Deflection of the distal end of the shaft in such an arrangement can occur by the imposition of a relatively small (e.g., 100 pounds) of side thrust such that the lower rabble arms will be brought into contact with the wall and, if the wall were to be made of ceramic brick, a relatively soft material, the rabble arms would dig into and damage the brick wall. When the portion of the gasifier wall in which such damage could occur is made of water-cooled metal, as is shown in FIG. 3 of the Bureau of Mines report, damage is minimal.
However, in using a water-cooled wall, certain disadvantages accrue; namely, the coal adjacent the cooled wall is not properly gasified and may enter the ash zone before suitable decomposition thereof. In this condition in addition to decreasing the efficiency of the gasification, the coal promotes the development of large slag-like clinker deposits affixed to the walls that are difficult to break up in order to discharge the ash through the grate. Thus, it would be of advantage to be able to use a depending stirrer construction of the general configuration illustrated in the Bureau of Mines report, but have the gasifier wall made of ceramic. It is to the solution of this problem that the instant invention is addressed.
Stirrer construction adapted for both vertical and rotational movements is described for use in a fixed bed coal gasifier. Rabble arms projecting from a depending shaft are arranged as an upper and a lower set. The rabble arms in the lower set each represent shear edges at and adjacent the tips thereof in order to be lowered into the ash zone, when desired, to break away the hard sintered masses that tend to develop along the wall there. Also, the lower set of rabble arms is designed for use in the combustion ("hot") zone to break up or loosen clinker formation with minimum damage to the ceramic portion of the gasifier. The rabble arms in the upper set are longer than the rabble arms in the lower set and extend closer to the wall of the gasifier being used both in order to center the stirrer shaft and to stir the upper regions of the coal bed.
The subject matter of the instant invention for which protection is sought is presented as claims at the conclusion of the written description of the invention set forth herein. The description sets forth the manner and process of making and using the invention and the accompanying drawing forms part of the description schematically illustrating the preferred embodiment. The view shown in FIG. 1 shows a cutaway view in section of the interior of a coal gasifier;
FIG. 2 is representative of a properly shaped rabble arm tip employed on each of the arms in the upper set; and
FIG. 3 is a section taken on line 3--3 of FIG. 2 showing the generally airfoil-shaped cross-section used for all of the rabble arms. The cross-section is continued to the distal end of each of the lower set of rabble arms in order to provide a shearing edge at and adjacent the tip thereof.
The embodiment described hereinbelow is the best mode contemplated of this invention.
The refractory-lined gas generating volume of gasifier 10 is equipped to receive its fuel charge in the form of rod-like briquettes from extruder 11. A mixture comprising particulate coal of low moisture content and pitch particles is formed into a rod-shaped extrudate of substantially uniform composition in passage through extruder 11 into the volume enclosed within refractory-lined wall 12 as is described in greater detail in the aforementioned Furman application.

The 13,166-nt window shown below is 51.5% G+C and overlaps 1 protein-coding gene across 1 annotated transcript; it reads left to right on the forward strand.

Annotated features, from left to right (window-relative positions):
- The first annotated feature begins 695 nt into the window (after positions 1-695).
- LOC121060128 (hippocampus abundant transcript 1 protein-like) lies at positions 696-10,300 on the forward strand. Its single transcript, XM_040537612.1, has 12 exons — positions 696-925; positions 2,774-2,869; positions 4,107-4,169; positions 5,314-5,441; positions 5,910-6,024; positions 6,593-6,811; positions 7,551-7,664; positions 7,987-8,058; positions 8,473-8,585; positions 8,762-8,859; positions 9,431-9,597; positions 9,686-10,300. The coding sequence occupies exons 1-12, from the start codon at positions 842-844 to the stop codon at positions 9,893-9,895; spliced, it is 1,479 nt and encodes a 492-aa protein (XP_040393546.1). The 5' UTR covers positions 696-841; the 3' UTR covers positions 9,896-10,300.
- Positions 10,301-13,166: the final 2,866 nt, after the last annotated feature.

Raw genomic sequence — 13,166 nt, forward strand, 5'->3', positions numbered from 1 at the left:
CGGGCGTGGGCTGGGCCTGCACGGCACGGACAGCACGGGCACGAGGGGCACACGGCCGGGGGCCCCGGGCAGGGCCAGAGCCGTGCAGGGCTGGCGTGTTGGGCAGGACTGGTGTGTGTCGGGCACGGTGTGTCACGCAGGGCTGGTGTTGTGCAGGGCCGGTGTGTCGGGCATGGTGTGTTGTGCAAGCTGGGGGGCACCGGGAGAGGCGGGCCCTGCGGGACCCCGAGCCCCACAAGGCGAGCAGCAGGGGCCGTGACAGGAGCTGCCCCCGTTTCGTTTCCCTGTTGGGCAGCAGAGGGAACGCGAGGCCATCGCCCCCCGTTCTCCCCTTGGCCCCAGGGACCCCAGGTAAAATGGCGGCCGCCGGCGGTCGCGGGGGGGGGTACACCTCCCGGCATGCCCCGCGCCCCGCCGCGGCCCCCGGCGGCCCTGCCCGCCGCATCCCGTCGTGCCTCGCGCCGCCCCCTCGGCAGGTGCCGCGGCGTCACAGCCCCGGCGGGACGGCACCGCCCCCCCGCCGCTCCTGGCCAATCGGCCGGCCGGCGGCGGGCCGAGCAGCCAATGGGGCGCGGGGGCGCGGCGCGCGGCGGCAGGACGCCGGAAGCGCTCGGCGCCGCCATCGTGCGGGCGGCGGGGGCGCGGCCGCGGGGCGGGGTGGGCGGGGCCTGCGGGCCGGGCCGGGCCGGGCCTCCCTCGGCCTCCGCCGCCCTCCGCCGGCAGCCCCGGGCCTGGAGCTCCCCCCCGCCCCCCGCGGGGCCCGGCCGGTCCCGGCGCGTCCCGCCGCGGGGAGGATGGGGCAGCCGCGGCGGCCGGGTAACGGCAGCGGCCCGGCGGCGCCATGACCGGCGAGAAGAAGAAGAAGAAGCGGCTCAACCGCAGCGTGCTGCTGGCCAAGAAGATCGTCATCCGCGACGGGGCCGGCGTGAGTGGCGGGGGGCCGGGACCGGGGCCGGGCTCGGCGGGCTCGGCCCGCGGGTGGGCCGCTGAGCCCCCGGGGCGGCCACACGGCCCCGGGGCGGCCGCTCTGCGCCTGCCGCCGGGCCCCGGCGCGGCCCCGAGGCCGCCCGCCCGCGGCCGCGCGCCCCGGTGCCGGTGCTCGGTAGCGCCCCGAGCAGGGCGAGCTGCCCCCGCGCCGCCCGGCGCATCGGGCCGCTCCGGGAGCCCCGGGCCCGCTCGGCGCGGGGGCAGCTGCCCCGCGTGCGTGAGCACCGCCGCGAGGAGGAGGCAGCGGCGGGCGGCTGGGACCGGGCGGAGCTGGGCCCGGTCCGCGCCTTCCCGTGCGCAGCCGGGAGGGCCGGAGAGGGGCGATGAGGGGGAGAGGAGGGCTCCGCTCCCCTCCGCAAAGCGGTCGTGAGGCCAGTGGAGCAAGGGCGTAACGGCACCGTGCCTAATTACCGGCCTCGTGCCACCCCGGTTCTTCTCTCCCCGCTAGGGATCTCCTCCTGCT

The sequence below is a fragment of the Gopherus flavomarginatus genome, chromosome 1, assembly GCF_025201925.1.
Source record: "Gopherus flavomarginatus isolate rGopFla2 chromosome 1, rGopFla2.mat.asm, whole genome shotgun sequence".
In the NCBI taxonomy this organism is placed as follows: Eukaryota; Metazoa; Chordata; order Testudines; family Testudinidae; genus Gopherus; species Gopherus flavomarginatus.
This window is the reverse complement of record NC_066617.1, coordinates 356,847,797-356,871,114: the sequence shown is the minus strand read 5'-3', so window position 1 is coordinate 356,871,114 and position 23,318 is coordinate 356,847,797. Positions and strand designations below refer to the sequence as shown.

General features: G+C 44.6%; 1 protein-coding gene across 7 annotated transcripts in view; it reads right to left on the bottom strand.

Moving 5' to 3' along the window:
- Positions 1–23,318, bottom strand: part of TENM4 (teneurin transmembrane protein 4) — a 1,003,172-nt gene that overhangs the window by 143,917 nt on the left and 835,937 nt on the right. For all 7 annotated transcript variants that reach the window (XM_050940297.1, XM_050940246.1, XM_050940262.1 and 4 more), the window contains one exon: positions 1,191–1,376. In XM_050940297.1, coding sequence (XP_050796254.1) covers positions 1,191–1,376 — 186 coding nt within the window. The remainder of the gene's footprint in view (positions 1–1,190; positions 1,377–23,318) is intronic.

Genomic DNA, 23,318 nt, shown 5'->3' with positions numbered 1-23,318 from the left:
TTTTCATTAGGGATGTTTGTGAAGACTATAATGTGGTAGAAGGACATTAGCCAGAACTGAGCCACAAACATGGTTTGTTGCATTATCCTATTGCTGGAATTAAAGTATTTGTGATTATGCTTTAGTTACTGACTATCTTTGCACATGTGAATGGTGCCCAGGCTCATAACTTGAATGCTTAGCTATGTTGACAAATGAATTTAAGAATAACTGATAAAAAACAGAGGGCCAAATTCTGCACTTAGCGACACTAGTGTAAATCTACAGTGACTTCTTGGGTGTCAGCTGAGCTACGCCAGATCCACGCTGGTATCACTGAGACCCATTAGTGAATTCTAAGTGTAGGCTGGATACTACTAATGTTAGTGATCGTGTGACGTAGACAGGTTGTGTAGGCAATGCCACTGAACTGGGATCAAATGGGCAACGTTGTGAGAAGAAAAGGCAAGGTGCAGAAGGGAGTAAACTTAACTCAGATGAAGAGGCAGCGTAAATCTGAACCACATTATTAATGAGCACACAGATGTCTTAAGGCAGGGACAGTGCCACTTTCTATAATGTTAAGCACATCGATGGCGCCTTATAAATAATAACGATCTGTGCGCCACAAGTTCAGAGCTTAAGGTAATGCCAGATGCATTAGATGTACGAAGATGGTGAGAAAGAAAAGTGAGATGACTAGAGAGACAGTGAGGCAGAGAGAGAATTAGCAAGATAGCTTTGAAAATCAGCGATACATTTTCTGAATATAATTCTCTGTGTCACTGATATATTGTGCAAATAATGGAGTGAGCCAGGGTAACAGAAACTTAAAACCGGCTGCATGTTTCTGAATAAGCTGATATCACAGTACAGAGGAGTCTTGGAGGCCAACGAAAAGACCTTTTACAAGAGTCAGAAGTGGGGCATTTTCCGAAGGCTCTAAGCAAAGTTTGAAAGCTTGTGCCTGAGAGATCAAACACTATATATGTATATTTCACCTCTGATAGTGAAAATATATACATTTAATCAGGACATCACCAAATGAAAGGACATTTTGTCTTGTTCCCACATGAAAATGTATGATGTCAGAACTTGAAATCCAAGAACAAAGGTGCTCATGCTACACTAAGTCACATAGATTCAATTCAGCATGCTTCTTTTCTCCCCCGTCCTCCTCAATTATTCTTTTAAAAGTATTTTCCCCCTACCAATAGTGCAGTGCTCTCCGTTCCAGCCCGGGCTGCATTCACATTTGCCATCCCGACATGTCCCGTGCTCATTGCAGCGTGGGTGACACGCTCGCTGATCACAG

The emerging extrudate rod is subdivided and is deposited by gravity upon coal charge 13.
As the charge moves down toward the combustion zone and is burned, an ash bed accumulates over the vertically and rotationally movable grate 14, which supports the superimposed charge or bed, until the ash is discharged through the grate to drop via manifold 16 into a lock hopper ash collection system (not shown).
The air-steam input to the gasifier may be premixed or may be introduced into manifold 16 separately. This gaseous input in combination with the coal, results in a product gas composition having the following approximate analysis:
______________________________________GAS % by volume______________________________________H2 15CO 25 CH4 5 CO2 10N2 45 100%______________________________________
The outgoing product gas is passed through a water scrubber (not shown) in which the tar and pitch content thereof is condensed. After treatment this pitch may be recirculated to provide the briquette binder material.
The ability of the binder to wet the particles of coal (and any particulate additives that may be employed) to bind them together is particularly important in the case of the extrusion charging of coal into a pressurized gas producer, because good internal adhesion will prevent the formation of cracks along the extrudage (e.g., at the extrudate/extruder barrel interface). If such cracks develop, the pressure differential between the gasifier and the atmosphere will not be maintained.
Particularly when caking coals are employed to charge the gasifier it becomes necessary to provide a stirring action to coal bed 13 to break up coal agglomerates and maintain uniform bed porosity to optimize gas-solid contact. As is described in the aforementioned Bureau of Mines report, this is the purpose of utilizing a fuel-bed agitator, or stirrer, as described therein.
It is also desirable that this same stirrer device be provided with the capability of breaking up or breaking loose from wall 12 the very hard slag-like clinkers that form in and below the combustion zone of the gasifier. Conventional means, not shown, would be employed to move stirrer device 17 vertically and rotationally and, similarly, conventional means, not shown, would be employed to move grate 14 vertically and rotationally.
The instant invention contemplates the capability for overlapping the vertical traverse of stirrer device 17 and grate 14 in the sense that a portion of the lower volume of gasifier 10 can be selectively serviced by either the stirrer device 17 or grate 14.